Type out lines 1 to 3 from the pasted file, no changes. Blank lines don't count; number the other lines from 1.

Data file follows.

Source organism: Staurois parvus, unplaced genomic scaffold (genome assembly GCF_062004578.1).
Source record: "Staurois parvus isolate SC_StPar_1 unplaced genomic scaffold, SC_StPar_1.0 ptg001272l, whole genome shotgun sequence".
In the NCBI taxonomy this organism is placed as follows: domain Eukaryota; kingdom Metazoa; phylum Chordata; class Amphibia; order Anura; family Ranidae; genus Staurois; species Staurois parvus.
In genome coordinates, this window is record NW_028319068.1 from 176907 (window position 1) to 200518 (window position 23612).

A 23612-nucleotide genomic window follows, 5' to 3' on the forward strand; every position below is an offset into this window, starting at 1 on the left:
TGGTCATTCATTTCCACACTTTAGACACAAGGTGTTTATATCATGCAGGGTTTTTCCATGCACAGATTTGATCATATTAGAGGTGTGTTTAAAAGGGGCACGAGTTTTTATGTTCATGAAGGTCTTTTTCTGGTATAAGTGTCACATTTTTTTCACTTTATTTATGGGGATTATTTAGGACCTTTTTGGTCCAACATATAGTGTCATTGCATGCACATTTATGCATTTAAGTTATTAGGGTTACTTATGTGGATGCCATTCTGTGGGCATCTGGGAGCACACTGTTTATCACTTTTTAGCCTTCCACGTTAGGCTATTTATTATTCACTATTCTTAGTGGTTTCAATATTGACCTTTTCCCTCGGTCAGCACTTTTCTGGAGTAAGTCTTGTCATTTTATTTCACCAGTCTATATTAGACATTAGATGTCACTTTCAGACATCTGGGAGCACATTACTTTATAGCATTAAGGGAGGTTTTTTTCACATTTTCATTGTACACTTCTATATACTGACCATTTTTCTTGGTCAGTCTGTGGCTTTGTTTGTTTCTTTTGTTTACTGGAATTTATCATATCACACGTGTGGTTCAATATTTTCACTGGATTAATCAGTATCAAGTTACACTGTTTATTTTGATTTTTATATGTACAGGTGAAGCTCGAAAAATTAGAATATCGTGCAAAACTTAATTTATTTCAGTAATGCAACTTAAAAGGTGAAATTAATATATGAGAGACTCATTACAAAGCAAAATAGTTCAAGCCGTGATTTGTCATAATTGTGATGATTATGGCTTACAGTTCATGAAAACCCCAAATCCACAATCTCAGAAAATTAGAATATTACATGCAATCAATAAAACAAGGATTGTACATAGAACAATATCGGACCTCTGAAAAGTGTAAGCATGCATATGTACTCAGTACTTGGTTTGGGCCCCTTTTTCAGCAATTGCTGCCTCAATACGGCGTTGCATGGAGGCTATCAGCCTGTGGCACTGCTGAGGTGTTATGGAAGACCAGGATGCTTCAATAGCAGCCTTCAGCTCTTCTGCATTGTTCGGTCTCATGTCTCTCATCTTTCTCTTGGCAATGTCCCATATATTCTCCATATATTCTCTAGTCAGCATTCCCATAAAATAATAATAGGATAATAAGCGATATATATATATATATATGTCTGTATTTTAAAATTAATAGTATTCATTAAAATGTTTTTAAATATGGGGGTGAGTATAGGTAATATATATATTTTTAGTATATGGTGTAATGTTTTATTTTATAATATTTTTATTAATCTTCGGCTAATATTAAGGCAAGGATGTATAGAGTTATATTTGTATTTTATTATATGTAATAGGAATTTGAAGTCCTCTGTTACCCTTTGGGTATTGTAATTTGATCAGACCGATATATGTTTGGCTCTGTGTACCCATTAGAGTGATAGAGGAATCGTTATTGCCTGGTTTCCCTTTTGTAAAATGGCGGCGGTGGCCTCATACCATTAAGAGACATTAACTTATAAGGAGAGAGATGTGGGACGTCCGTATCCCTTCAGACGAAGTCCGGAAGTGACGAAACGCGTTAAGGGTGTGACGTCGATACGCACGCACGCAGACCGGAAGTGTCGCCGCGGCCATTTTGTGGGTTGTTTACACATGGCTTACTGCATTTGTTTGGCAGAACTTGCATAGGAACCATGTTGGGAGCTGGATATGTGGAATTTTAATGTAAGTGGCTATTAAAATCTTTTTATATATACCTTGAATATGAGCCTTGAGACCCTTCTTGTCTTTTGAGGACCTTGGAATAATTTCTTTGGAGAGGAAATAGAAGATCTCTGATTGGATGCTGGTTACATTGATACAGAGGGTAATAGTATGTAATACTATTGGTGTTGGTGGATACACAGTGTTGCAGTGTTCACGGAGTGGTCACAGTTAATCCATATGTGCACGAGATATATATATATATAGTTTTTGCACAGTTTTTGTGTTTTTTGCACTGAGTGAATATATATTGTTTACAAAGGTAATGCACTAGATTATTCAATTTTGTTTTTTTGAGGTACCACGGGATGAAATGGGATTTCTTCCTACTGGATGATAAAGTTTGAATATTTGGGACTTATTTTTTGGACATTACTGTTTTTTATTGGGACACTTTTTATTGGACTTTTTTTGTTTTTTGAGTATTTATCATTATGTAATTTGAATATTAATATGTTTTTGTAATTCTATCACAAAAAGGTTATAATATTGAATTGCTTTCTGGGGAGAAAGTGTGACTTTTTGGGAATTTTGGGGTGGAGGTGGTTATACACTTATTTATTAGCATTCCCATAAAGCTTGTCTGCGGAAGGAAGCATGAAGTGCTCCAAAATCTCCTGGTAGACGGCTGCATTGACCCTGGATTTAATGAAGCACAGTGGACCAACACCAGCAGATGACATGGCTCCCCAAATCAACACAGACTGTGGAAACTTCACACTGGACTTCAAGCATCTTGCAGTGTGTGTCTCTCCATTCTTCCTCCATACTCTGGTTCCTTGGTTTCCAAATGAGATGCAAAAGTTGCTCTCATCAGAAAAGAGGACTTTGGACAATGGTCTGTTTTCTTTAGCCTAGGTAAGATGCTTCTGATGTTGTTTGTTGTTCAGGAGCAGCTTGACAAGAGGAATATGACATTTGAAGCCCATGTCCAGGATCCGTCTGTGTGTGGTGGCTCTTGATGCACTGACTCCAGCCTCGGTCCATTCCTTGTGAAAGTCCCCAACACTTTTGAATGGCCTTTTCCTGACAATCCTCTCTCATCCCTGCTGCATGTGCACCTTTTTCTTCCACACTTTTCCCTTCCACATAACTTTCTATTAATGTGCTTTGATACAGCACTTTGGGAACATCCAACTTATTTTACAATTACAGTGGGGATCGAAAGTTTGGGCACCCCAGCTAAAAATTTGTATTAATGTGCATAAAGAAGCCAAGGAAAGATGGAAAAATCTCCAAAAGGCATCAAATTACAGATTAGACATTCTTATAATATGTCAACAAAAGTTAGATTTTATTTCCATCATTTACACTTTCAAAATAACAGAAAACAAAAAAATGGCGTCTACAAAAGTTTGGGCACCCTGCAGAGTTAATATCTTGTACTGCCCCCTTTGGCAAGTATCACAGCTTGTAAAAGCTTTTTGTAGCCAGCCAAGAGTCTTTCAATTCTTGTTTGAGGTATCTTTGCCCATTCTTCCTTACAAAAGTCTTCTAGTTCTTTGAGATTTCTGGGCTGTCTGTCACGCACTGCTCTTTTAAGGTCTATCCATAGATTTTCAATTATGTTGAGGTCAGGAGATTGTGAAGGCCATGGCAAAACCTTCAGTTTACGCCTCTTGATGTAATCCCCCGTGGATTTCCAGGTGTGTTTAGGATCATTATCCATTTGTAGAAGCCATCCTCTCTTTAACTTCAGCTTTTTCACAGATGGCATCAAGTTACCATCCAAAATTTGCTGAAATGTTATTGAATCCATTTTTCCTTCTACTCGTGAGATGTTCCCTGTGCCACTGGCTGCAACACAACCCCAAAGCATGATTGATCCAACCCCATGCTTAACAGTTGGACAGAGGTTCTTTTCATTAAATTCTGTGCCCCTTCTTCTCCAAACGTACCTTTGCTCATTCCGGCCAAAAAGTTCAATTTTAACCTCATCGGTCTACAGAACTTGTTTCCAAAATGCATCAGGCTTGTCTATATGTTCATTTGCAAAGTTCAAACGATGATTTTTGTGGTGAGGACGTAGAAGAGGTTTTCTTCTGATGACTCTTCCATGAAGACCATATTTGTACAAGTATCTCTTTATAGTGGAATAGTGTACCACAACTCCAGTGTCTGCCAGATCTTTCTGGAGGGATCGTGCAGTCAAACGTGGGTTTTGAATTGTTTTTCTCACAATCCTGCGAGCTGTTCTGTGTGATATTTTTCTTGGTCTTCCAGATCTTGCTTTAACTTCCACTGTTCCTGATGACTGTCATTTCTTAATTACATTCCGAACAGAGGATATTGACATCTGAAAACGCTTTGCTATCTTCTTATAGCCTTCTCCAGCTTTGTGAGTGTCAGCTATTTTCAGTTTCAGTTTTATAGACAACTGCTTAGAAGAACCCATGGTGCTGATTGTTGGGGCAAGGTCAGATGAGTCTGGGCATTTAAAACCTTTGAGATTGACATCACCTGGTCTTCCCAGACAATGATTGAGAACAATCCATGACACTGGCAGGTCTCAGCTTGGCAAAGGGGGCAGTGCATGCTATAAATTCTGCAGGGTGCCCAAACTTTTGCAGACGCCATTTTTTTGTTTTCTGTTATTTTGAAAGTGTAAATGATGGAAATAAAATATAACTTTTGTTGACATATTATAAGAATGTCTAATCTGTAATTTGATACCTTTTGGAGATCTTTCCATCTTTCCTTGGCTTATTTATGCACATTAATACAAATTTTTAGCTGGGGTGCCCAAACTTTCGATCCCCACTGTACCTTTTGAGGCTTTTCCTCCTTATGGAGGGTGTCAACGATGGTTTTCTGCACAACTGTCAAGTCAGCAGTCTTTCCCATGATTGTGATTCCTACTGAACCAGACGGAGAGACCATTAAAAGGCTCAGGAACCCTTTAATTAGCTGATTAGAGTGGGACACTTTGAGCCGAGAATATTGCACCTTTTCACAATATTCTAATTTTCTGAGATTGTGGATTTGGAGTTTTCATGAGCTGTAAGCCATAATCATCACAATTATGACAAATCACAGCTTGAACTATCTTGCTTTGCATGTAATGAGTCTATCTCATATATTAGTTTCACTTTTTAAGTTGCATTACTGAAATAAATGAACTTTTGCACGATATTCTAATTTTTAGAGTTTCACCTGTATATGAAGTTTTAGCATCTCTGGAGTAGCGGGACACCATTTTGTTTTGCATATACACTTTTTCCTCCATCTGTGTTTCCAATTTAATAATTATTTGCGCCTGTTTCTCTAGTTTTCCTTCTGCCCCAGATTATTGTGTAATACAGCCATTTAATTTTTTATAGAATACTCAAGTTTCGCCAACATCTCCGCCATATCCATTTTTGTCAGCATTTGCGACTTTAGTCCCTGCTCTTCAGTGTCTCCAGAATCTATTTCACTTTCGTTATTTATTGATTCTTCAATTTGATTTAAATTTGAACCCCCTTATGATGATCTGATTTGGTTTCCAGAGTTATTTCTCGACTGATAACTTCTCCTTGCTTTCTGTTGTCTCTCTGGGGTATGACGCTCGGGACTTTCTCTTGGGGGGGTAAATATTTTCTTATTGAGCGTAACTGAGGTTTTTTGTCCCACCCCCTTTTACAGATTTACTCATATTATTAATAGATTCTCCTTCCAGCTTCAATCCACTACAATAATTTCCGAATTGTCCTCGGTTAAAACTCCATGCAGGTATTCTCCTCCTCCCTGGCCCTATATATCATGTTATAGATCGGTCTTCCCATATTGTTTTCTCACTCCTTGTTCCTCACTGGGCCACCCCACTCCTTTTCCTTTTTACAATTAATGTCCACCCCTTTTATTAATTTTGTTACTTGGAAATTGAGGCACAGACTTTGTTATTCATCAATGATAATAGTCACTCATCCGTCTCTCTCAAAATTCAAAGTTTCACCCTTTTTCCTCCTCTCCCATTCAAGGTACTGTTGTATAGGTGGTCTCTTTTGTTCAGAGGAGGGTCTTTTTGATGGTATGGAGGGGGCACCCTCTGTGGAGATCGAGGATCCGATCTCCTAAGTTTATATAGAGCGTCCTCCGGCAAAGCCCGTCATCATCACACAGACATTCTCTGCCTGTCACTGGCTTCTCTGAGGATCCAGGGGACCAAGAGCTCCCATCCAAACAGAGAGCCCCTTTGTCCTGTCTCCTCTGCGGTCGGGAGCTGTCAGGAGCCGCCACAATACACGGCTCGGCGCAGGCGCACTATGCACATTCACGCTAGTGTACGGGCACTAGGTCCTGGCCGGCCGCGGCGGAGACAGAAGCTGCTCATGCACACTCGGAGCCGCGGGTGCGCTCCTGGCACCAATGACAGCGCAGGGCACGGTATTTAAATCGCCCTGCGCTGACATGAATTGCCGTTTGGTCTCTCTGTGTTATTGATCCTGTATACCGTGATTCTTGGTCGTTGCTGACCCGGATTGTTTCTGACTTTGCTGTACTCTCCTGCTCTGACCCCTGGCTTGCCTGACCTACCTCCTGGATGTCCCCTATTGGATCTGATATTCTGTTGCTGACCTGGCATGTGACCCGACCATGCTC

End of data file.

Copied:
Source organism: Staurois parvus, unplaced genomic scaffold (genome assembly GCF_062004578.1).
Source record: "Staurois parvus isolate SC_StPar_1 unplaced genomic scaffold, SC_StPar_1.0 ptg001272l, whole genome shotgun sequence".
In the NCBI taxonomy this organism is placed as follows: domain Eukaryota; kingdom Metazoa; phylum Chordata; class Amphibia; order Anura; family Ranidae; genus Staurois; species Staurois parvus.